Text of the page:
Raves, or events revolving around electronic dance music (EDM), consist of people dancing and socializing to an electronic form of music with an accompanying light show and visual effects (Jordan 1995; Martin 1999). Raves range in size from small house parties with thirty or so people in attendance up to massive music festivals attracting crowds of more than thirty thousand (Martin 1999; St John 2009a; Sylvan 2005). These events may occur in urban or rural locations, in clubs or abandoned warehouses, or in outdoor settings on public and private land (Sylvan 2005: 33). Events revolving around EDM became one of the most extensive popular youth movements at the end of the twentieth century, and continue to be popular today on a global scale (Fritz, cited in St John 2009a).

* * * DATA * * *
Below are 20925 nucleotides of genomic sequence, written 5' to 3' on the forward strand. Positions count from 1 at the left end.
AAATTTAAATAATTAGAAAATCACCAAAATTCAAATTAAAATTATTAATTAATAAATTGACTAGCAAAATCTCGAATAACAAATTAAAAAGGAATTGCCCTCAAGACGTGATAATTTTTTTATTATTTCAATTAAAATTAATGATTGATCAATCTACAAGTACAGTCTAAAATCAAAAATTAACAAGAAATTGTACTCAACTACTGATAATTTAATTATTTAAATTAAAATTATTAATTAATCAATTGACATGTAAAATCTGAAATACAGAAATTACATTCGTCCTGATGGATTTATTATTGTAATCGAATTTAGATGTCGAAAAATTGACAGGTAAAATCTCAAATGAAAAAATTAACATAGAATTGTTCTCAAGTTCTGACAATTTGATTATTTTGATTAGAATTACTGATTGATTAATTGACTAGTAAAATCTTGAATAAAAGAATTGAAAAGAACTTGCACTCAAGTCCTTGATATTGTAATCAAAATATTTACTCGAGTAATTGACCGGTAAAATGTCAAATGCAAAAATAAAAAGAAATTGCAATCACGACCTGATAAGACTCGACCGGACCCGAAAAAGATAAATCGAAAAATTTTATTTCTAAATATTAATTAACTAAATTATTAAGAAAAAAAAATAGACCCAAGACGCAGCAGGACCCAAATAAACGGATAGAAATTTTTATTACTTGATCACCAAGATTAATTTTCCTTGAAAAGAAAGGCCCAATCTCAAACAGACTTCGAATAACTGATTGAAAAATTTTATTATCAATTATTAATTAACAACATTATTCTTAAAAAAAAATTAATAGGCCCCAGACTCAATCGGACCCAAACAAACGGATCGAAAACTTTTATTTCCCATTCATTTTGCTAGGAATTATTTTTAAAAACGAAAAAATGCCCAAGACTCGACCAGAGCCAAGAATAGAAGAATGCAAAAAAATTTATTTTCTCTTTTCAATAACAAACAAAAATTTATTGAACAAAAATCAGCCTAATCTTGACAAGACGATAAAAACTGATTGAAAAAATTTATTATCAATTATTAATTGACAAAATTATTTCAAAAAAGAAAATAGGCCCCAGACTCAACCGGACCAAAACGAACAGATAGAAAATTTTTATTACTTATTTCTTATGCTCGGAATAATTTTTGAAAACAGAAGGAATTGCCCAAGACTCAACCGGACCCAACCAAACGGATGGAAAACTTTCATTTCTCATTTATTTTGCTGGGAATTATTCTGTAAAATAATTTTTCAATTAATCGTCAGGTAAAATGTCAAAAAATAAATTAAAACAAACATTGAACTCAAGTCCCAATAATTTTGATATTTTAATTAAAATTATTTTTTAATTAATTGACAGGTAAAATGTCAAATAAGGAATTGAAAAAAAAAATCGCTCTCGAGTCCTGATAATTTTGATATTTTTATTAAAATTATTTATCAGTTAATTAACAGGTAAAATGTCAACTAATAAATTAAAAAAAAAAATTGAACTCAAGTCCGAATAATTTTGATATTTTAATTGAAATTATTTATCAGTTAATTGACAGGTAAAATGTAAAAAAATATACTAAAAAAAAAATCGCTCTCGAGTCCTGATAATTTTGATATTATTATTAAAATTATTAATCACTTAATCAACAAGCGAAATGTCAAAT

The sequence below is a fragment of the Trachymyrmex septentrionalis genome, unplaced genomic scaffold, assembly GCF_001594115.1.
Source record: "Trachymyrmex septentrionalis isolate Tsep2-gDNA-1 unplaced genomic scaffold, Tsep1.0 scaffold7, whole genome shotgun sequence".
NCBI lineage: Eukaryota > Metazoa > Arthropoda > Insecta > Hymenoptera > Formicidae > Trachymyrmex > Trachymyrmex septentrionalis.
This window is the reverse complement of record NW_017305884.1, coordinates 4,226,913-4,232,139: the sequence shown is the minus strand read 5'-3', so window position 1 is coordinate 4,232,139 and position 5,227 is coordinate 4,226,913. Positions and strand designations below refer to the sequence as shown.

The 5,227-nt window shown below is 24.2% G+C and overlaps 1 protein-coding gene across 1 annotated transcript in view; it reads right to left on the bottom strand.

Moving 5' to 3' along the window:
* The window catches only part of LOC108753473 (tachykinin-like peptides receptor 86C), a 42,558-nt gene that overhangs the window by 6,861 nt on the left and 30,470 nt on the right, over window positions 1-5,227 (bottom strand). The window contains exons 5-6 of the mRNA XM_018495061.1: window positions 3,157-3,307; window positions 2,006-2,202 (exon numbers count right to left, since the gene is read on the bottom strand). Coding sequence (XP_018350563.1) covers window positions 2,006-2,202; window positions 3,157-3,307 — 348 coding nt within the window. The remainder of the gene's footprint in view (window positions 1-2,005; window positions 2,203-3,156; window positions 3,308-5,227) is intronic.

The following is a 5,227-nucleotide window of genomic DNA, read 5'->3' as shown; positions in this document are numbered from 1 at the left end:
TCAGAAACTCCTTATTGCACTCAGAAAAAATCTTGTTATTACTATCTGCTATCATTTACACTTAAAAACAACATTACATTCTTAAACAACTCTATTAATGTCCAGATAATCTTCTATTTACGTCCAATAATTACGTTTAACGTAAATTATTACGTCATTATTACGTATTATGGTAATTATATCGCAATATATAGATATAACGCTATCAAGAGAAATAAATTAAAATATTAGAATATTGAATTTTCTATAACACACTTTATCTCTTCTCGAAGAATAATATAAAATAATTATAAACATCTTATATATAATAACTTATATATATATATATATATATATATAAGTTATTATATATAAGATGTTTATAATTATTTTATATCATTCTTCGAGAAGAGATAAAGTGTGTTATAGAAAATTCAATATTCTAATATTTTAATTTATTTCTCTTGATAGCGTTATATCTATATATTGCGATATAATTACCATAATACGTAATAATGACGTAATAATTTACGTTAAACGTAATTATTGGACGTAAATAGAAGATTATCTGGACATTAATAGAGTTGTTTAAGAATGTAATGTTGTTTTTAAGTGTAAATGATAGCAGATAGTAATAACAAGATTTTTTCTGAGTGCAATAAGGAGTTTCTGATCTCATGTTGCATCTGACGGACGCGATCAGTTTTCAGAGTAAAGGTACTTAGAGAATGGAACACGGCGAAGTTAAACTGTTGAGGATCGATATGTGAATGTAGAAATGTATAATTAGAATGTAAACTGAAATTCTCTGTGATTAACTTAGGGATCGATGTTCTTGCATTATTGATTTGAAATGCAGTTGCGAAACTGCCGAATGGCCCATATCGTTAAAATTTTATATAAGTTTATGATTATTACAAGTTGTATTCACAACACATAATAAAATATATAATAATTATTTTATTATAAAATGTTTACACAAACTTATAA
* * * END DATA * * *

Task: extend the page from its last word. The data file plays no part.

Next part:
EDM is a genre loosely defined by the use of synthetic electronic instruments in its creation, often in ways that do not sound like traditional musical instruments at all (Gibson & Pagan 2006; Rietveld 2004; St John 2004a). In traditional hardware form, these instruments may include sequencers, synthesizers, drum machines and samplers, all of which are used to make the artificial sounds that comprise most EDM. However, the array of music-making technologies has increased significantly over the last twenty years due to the advent of the personal computer (Rietveld 2004). Many of these innovations consist of cheaper software versions of the previously mentioned hardware music-making tools.